U.K. MP To Call on Government to Introduce FX Time-Stamps

British lawmaker Austin Mitchell will propose the government mandate time stamps for all currency transactions to minimize chances of overcharging customers.

Mitchell, a Labour Party member of Parliament for Grimsby in the north of England, wants to force banks to provide a record of the time they executed spot foreign-exchange trades. He plans to raise the issue in a parliamentary debate Tuesday.

“Without a time stamp associated to a currency trade, it is exceptionally difficult to link the prevailing market price to the claimed price of a trade,” Mitchell said in an e-mailed statement on Monday. That allows banks to “skim points” from their clients and falsify transactions, he said.

The debate comes as U.S. authorities investigate whether salespeople at some of the world’s largest banks overcharged clients by saying they executed currency orders at worse rates than they did and pocketed the difference.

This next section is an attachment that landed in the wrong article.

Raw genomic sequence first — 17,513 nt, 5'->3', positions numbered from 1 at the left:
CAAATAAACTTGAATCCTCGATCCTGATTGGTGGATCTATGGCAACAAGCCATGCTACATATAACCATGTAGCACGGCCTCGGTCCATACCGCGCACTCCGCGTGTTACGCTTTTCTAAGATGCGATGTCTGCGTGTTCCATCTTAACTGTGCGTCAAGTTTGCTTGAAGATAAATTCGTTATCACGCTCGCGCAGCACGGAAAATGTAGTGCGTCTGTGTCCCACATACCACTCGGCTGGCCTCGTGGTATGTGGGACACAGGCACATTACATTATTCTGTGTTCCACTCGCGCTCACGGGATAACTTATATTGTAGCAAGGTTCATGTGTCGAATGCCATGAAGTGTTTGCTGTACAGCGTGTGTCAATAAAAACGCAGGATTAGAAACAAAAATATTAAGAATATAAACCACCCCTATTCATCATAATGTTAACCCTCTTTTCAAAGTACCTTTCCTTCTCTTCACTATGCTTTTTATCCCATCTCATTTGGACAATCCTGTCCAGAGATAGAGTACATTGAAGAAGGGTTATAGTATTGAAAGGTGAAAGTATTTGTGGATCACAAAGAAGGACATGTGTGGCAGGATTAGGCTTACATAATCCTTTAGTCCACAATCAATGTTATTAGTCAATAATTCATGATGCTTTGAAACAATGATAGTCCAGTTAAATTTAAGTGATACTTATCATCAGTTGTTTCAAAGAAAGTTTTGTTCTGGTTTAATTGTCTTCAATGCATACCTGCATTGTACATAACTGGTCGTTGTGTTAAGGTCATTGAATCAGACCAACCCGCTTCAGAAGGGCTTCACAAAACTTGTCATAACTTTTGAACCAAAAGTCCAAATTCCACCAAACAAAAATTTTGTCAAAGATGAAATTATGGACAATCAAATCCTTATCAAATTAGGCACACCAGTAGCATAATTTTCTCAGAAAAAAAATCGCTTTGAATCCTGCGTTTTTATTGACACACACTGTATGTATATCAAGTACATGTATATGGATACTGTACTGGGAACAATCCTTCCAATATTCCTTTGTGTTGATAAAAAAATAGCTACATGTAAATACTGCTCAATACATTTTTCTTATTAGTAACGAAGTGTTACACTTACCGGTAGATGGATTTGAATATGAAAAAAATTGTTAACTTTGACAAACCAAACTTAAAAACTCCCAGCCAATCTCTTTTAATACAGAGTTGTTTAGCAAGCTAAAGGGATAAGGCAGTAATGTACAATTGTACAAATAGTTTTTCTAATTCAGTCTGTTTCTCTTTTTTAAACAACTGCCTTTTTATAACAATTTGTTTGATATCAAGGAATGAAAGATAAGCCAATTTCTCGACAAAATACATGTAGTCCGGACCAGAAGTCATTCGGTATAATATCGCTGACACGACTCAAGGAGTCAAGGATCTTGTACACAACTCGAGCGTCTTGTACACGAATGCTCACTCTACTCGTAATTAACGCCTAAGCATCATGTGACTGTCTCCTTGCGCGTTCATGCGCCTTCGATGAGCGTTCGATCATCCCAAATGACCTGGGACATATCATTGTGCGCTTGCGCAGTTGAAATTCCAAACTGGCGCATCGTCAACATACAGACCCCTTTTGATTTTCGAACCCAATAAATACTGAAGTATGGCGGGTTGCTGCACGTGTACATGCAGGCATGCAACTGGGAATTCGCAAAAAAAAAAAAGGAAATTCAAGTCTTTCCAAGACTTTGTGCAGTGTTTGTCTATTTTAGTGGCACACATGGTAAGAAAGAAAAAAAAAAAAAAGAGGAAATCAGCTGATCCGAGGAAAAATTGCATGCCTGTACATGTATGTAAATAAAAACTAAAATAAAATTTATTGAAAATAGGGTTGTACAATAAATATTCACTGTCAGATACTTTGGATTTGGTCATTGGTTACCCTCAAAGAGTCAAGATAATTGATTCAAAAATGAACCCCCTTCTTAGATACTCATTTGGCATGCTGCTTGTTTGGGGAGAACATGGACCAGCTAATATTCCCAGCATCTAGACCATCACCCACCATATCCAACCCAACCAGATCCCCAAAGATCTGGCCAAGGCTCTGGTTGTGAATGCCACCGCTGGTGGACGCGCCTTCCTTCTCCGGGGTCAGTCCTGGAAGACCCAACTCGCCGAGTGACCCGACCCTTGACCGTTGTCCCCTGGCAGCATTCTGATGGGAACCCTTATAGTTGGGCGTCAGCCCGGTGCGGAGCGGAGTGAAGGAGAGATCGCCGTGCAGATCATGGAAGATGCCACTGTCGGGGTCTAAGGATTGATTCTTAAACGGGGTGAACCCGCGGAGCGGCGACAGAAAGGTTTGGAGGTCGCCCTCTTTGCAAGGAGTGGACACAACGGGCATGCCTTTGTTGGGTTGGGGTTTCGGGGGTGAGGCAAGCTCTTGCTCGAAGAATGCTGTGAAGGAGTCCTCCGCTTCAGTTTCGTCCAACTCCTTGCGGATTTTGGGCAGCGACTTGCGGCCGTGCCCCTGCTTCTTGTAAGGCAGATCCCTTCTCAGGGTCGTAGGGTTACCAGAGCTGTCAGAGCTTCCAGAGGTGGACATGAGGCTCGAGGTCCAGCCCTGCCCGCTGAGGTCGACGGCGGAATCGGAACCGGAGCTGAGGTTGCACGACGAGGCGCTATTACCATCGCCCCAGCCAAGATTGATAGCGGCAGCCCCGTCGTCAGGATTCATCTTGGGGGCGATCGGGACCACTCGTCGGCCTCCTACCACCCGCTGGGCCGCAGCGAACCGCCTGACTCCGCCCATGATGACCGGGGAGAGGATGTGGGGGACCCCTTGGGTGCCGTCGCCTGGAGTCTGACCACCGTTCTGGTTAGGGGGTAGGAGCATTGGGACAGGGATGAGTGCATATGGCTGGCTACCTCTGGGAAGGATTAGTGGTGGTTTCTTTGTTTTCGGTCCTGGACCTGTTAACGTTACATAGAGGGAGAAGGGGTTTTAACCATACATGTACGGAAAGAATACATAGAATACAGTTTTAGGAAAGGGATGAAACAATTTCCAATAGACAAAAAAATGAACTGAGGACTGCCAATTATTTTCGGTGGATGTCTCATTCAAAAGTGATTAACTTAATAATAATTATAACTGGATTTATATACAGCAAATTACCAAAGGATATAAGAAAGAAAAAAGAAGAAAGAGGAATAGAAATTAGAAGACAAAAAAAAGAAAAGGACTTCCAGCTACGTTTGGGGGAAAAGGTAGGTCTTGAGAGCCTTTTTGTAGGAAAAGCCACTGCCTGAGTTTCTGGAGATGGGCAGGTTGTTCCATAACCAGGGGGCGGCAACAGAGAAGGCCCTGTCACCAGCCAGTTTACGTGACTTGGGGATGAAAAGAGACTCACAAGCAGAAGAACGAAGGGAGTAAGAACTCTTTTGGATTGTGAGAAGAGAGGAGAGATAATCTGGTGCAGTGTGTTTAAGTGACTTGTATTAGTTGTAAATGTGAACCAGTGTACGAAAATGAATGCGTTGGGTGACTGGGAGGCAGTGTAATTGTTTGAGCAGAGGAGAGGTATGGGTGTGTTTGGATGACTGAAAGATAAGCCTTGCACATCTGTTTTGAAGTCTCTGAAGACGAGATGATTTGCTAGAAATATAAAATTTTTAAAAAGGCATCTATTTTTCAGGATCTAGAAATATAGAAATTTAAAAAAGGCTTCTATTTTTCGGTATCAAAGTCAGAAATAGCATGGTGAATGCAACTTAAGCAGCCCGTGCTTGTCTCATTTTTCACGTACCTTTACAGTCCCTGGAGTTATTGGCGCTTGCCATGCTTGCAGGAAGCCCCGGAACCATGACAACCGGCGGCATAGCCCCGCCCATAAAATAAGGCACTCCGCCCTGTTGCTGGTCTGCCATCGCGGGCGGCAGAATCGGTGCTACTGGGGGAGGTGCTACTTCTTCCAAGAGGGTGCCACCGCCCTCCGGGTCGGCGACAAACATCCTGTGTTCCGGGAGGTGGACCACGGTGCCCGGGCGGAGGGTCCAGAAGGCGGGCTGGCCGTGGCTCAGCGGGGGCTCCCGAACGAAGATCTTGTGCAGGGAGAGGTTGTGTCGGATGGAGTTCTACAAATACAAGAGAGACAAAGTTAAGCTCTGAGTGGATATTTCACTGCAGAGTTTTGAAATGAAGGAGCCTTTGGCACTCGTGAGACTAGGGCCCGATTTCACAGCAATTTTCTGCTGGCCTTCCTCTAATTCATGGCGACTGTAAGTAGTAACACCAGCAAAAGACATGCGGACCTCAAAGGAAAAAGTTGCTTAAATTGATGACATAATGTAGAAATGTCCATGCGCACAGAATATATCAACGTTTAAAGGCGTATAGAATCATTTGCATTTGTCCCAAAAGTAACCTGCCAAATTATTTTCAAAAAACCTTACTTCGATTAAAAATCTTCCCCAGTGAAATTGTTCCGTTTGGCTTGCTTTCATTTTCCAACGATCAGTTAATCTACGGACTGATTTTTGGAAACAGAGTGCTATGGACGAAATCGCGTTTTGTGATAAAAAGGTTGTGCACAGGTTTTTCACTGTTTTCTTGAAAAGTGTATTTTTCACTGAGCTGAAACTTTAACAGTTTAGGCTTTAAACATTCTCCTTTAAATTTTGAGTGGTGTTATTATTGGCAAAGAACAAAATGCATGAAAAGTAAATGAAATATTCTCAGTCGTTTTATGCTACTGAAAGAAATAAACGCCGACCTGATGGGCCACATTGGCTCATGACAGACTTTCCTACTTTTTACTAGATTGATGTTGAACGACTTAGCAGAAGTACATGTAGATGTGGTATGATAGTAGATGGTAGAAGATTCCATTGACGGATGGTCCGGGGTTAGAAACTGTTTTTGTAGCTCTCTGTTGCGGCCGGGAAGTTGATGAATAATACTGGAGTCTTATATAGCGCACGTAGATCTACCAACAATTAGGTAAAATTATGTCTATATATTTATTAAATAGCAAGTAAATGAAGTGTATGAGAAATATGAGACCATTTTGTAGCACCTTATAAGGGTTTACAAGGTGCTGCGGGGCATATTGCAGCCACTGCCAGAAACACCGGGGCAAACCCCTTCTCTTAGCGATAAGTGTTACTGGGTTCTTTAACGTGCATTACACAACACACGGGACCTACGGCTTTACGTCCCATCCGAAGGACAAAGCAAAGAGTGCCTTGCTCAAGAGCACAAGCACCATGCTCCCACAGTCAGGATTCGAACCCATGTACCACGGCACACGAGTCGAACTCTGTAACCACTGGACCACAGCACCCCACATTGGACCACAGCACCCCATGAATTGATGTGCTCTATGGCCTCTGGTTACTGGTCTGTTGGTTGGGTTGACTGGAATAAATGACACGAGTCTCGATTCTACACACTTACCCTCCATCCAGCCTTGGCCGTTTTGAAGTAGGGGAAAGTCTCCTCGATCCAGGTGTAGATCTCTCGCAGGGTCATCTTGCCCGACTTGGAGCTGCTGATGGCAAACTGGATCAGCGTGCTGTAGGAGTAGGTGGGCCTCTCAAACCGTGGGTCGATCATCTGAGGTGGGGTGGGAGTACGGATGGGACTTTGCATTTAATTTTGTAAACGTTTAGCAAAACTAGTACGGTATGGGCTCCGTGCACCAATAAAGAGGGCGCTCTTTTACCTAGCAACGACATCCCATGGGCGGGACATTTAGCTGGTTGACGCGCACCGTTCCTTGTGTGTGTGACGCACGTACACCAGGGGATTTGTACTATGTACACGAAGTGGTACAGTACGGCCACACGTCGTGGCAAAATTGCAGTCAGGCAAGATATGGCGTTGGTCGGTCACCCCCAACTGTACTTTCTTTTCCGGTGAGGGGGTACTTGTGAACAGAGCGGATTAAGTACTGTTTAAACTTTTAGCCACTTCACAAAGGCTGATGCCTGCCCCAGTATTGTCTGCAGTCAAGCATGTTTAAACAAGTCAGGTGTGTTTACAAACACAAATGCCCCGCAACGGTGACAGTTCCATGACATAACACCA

The Department of Justice last year interviewed bankers about their “mark-up” practices amid a global probe into corruption in the $5.3 trillion-a-day currency market, according to two people with knowledge of the matter. It will probably bring charges early this year, according to the people.

Mitchell, 80, plans to retire from politics in March after 38 years in Parliament. He has been calling for the introduction of time stamps for more than two decades.

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